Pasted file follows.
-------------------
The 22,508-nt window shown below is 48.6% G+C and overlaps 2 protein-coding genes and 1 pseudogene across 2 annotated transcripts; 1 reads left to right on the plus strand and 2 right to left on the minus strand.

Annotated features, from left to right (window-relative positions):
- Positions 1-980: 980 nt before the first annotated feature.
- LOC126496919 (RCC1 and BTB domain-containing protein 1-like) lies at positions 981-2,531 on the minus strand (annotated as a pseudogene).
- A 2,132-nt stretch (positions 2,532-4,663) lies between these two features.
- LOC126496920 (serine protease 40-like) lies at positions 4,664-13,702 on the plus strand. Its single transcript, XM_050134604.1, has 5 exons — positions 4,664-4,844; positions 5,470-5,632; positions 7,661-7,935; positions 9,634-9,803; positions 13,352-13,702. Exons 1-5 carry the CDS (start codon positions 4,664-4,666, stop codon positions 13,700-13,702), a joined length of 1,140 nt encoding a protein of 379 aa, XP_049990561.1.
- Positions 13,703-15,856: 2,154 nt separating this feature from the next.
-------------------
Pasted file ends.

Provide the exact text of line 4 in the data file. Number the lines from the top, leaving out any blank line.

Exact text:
- LOC126496919 (RCC1 and BTB domain-containing protein 1-like) lies at positions 981-2,531 on the minus strand (annotated as a pseudogene).